I also enjoy “over finishing”: if a viewer were to walk 360 around my work, what would they see? Thinking about this allows me to insert secrets into the work. I’m essentially the only one aware of them, but I think there’s a private pleasure there. Sometimes showing my work can feel so vulnerable, especially in its scale and content, that having a part just for me to relish in provides a sense of security. I try to finish the back of the work with just as much consideration as I give the front, and often find myself putting latex or satin linings into my sculptural works.

How did your interest in fiber art begin?

I come from an Italian-American working-class family; all of whom have day jobs to pay the bills, but vibrant passions outside of work as well. I grew up around singer-songwriters, sculptors, sewers, and bakers – so I think this environment was very creatively nurturing throughout my childhood, and sparked my interest in art to begin with. It wasn’t until I went to college that I gained a broader understanding of what my interests were. I had a very keen attraction to fashion design in high school, and planned on pursuing that through my undergraduate degree at SAIC. However, I fell in love with the materiality of the cloth itself, and not just how it can be manipulated on the body. And that’s how I migrated into fibers, however I think there is a consistent reference within my practice to fashion – directly and indirectly.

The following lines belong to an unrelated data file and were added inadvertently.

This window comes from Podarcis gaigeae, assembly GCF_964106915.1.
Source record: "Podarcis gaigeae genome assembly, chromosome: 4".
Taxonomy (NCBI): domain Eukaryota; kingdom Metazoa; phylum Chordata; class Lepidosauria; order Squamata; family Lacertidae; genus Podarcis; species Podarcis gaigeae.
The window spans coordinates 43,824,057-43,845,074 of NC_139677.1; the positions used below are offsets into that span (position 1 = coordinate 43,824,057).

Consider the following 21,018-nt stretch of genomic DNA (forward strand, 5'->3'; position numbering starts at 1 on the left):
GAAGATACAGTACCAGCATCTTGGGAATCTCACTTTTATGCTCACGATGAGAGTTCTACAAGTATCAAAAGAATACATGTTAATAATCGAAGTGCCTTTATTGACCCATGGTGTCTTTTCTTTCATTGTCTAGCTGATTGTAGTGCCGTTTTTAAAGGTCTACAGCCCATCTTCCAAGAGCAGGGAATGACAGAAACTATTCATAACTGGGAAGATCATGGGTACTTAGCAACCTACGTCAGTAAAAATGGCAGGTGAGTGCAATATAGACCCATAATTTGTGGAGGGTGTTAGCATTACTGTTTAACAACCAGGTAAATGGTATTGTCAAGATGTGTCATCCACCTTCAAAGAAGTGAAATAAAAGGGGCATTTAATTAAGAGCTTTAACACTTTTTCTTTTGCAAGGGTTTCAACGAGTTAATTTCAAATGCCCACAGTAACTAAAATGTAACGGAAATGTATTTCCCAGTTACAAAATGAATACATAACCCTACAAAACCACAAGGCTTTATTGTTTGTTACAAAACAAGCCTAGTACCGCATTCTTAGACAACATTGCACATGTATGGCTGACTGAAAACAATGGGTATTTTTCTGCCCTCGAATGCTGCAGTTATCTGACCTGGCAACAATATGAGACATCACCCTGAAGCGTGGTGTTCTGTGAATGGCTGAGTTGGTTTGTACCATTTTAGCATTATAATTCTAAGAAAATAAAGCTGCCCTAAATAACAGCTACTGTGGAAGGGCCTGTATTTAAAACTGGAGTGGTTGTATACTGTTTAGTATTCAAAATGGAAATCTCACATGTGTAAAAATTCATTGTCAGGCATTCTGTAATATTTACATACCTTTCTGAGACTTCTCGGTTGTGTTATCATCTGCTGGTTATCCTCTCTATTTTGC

What do you want a viewer to walk away with after seeing your work?

I feel like so much of my work comes from an intersection of personal and public space, so I think I want my viewers to walk away with a sense of that. One part embarrassment, one part fascination. In the same way that stumbling across your older sister’s diary is at once forbidden and tempting, so much so that you can’t help but stare. I hope my audience feels that same pang of delightful intrusion. Additionally, I like injecting humor in the absurdity of my work. I hope my viewers get a little laugh as well.


Soft Image Slow Body

My work has an overwhelming tactility, yet for the viewer to be unable to touch it hopefully will disrupt the notion that it is singularly fiber art, transcending arbitrary categorization to exist somewhere “in-between.”